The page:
See Australian Pop artists with their iconic Pairs: Pop to Popism
Featuring works from over 45 lenders worldwide, Pop to popism is an expansive and strong exhibition of the art that exploded onto the cultural scene in the early 1960s.
Above: David Hockney / Portrait of an artist 1972, synthetic polymer paint on canvas 213.3 x 304.8 cm. The Lewis Collection. © David Hockney No1 US Trust
Exclusive to Sydney, part of the Sydney International Art Series, Pop to popism is an exhibition that opened with much hype. For weeks prior to opening, bright yellow shipping containers were dotted around the city and we eagerly anticipated the show. And so we should have; this is a truly rich exhibition.
Above: Roy Lichtenstein / In the car 1963, oil and magna on canvas, 172 x 203.5 cm. Scottish National Gallery of Modern Art Purchased 1980. © Estate of Roy Lichtenstein
Not only is Pop to popism huge, with over 200 works showing, it is unique. As well as masterpieces from the icons of Pop art – Roy Lichtenstein’s first comic-style painting Look Mickey, Andy Warhol’s Triple Elvis and David Hockney’s Portrait of an artist for example, for the first time, Australian artists, including Martin Sharp, Howard Arkley, Brett Whiteley and Maria Kozic, are showcased with their international peers. Having Australian works alongside those more famous gives depth to the exhibition, and adds another layer to the show we might have expected to see. It’s exciting to see local artists in the international context they worked in, seeing the contribution they made to the Pop art movement.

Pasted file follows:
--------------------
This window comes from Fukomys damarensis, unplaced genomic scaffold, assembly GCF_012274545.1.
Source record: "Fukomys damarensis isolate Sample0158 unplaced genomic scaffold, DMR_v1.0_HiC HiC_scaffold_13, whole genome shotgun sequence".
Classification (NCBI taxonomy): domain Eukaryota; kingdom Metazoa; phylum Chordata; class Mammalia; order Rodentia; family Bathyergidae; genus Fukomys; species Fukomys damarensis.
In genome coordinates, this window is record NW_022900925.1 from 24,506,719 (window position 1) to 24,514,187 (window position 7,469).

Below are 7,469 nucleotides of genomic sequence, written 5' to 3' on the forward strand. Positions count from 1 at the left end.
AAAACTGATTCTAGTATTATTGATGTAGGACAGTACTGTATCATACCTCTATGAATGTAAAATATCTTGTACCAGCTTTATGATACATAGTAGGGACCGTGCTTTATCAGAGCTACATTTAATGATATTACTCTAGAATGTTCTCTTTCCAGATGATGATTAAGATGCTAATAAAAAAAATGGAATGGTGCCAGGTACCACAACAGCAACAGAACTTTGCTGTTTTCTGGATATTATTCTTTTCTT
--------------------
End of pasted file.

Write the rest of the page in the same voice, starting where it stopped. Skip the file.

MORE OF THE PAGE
Above: Andy Warhol / Marilyn Monroe 1967. Silkscreen on paper. 1 of suite of 10: 91.5 x 91.5cm (each). Frederick R Weisman Art Foundation, Los Angeles © Andy Warhol
And while it’s a lot to take in, the careful curation makes Pop to popism digestible. The show is split into decades, information about each piece is delivered clearly, and there is a Pop cafe to break it up. If you can slowly walk through the space, you’ll have a well rounded overview of the developments this movement went through and the many various ways in which these artists worked to rebel against ‘high art’ and embrace the world of advertising, film stars, pop music and consumerism.
Above: Martin Sharp, Tim Lewis / Still life 1973, synthetic polymer paint on canvas 117 x 91.5 cm (sight). National Gallery of Australia, Canberra, purchased 1973
© Estate of Martin Sharp © Tim Lewis
Pop to popism shows at The Gallery of NSW 1 Nov 2014 – 1 Mar 2015
$10 child (5-17 years)
$50 family (2 adults + up to 3 children)
$30/$24 season pass
$7 student (booked school group)
Free for children under 5